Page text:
“As for why I am not leaving – first of all, whether I do or I don’t, it anyway would not help; and secondly, it would upset the goal of ‘sheves achim gam yachad’ (‘brethren sit even together’) – for if I leave others too will leave, and automatically this opportunity for ‘brethren sit even together’ would be lost. Everyone knows how important this is – as the Rashbi elaborates in the Zohar…”

Can you imagine what would have happened had the Rebbe left the farbrengen? Would he have ever held another farbrengen for chassidim again? Would he have ever said another sicha to the Chassidim after that? What would us chassidim have had to do to regain the Rebbe’s favor? The implications of such a thing are unimaginable.

So consider this: every time someone says or sings Yechi, the Rebbe gets up and leaves. Now let me ask you: would you want to be in a room within which the Rebbe can’t bear to be? In my estimation, if Yechi is sung anywhere publicly, every chossid should be compelled to promptly stand up and leave.


C. Did the Rebbe change his mind?

Notwithstanding the very clear position the Rebbe took in this matter, there were — and still are — many Lubavitchers who believe that the Rebbe “changed his mind” about this issue. This notion itself, chutzpadik as it is, is also baseless, seeing as how the Rebbe consistently stood steadfast in his stance that nobody should publicize him as Moshiach. So where does this notion come from?

As stated above, the Rebbe never explicitly supported publicizing him as Moshiach. As such, all we have are non-explicit (neither orally nor in writing) “hints”, that, if interpreted a certain way, may indicate that the Rebbe supported the movement.

It is self-understood, however, that something the Rebbe said explicitly multiple times — both orally and in writing — in the strongest of terms, can’t be overturned by “hints”, which are neither explicit orally nor in writing. This is an essential problem with any and all of the so-called proofs for saying Yechi. That said, let’s still bring these proofs and see why they can’t be accepted for other reasons as well.

1. The “Non-Answers”

In the last few months before 27 Adar, there were a few times that the Rebbe didn’t specifically say not to publicize him as Moshiach. One example:

In the month of Shvat, 5752, Rabbi Bernard of South Africa asked: In the past the Rebbe expressed his will strongly against calling him Moshiach, but was this still against his will? The Rebbe answered:

“It depends on the conditions in the place it is done. It is up to your local Chabad leadership to decide.”

Some people take this as a “proof” that the Rebbe started allowing chassidim to publicize him as Moshiach. However, besides for the obvious problem mentioned above (that non-answers can’t overturn clear answers), there is another fundamental problem with this proof, and the others like it: At the very same time that the Rebbe gave these answers, and after the Rebbe gave these answers, he still held steadfast (in other answers) to his adamant position against publicizing him as Moshiach (— sometimes to the very same people), as evident from the document referenced above.

But if that’s the case, why did the Rebbe leave it up to the local Chabad leaders? If he was still against the movement, why didn’t he answer as such, as he did all other times? A possible, very simple explanation: The Rebbe had — for close to 10 years — made his position as clear as he possibly could, and now he wanted us to get the message. He wanted chassidim to stop pestering him about their mistaken ideologies, and finally accept the Rebbe’s position in this matter. This is evident from the answer the Rebbe gave to N’shei Chabad:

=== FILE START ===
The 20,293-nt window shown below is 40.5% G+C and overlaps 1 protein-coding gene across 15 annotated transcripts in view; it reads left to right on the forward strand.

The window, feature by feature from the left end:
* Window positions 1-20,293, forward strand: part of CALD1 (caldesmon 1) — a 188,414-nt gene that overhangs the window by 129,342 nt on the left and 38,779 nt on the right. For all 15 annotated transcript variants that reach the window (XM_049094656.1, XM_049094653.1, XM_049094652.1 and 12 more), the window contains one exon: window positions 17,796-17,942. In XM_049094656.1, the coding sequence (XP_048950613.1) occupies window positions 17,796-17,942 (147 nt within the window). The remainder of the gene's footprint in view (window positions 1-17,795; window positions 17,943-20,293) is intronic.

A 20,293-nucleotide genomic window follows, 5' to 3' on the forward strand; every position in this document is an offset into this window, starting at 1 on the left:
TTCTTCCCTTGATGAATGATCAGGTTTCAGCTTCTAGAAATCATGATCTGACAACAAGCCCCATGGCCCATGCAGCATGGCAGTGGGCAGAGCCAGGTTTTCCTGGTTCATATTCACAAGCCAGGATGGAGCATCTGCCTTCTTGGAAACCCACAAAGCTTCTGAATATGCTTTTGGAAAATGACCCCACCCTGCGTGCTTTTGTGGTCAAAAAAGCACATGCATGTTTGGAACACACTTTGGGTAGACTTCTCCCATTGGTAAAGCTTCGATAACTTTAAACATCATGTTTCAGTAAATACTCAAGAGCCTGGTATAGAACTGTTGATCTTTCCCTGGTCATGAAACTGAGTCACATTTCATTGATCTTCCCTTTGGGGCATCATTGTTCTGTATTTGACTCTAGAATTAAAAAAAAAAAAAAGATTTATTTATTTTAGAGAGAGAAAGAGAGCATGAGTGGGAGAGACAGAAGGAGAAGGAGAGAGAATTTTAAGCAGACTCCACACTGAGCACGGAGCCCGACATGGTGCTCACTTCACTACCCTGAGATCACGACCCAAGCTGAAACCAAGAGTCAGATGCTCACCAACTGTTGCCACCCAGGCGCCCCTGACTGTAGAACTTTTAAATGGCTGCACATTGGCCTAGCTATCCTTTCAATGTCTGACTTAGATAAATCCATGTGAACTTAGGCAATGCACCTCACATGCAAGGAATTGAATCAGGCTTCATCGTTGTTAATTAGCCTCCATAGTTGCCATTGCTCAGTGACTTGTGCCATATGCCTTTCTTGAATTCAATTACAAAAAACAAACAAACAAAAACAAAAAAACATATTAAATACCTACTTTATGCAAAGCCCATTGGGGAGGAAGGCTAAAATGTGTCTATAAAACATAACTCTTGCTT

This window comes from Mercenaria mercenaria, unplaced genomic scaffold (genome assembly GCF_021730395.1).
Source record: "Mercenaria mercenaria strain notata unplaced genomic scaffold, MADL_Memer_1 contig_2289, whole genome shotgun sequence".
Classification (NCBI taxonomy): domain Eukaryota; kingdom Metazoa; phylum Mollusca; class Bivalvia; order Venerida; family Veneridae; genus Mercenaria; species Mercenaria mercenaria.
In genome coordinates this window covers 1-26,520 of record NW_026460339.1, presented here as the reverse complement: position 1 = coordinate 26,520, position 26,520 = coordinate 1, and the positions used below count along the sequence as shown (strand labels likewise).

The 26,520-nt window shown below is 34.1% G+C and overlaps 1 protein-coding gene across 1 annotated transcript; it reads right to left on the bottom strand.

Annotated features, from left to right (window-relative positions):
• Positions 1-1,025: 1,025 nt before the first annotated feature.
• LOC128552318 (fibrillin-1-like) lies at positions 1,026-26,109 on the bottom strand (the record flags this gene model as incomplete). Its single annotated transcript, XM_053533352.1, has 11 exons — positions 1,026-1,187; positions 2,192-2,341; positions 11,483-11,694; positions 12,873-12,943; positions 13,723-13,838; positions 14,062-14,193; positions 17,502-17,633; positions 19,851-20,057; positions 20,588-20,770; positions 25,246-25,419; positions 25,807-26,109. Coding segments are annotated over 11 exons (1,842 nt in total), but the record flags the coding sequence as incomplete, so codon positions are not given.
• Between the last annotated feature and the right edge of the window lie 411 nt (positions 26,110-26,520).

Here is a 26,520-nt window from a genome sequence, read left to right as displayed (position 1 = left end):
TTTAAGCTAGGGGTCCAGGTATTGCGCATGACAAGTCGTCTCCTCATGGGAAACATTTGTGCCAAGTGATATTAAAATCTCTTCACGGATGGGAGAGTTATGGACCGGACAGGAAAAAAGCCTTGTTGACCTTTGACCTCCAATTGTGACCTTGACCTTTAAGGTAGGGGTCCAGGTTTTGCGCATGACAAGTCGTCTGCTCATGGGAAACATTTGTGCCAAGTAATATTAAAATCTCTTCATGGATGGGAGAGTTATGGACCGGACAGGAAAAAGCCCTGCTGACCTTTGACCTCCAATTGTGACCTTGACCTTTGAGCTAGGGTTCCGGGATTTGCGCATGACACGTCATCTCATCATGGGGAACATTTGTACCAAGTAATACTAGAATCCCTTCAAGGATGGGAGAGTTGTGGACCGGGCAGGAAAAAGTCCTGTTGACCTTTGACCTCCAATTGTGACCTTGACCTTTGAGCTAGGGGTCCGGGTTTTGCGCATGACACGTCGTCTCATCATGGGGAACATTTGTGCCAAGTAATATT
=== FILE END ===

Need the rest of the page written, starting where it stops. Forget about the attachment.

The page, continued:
In Adar I, 5752, the management of Neshei Chabad Organization of New York wrote to the Rebbe about their plan to publicize throughout the world that the Rebbe was Moshiach. The Rebbe answered:

“The job of every management, the aforementioned included, is to manage in the way it understands, and not to ask me to mediate on every subject, that I should be the manager. A notice [to me] is enough, and this should be obvious.”

It’s obvious that in this answer the Rebbe wasn’t encouraging or discouraging publicizing that he is Moshiach. It wasn’t even about that. The Rebbe here is scolding the management of N’shei Chabad for turning to him at every juncture. As he says, “not to ask me to mediate on every subject, that I should be the manager…” The Rebbe is a busy man, and shouldn’t have to deal with every time someone gets it into their head that “maybe the Rebbe changed his mind.” The Rebbe’s position was clear, and he wanted us to finally get on the same page as him.

Let me give you a mundane example: suppose my 3 year old daughter wakes me up at 5:00 am every morning by walking into the bedroom, and I want that to stop. So I sit her down a few nights in a row and explain how sleep is important and ask her to play quietly outside the bedroom until we wake up. At the same time, I lock the bedroom door to ensure she won’t come in. It goes on like this for a few months, until one night, I knowingly leave the bedroom door unlocked. Now, as an objective observer, what would you automatically assume: that a) I have changed my mind, and I now allow and even want my daughter to come in and wake me up every morning; or that b) by now I trust my daughter and don’t think she’ll come in even if the door happens to be unlocked?

Sometimes, all we need to do is take an objective look at something to see the truth of it.

2. The 5753-4 Era

For a year and a half beginning in Tishrei 5753, the Rebbe would be brought to the window, and later onto the balcony, above the shul in 770. There, he would encourage the singing of the chassidim, which for the most part consisted of Yechi.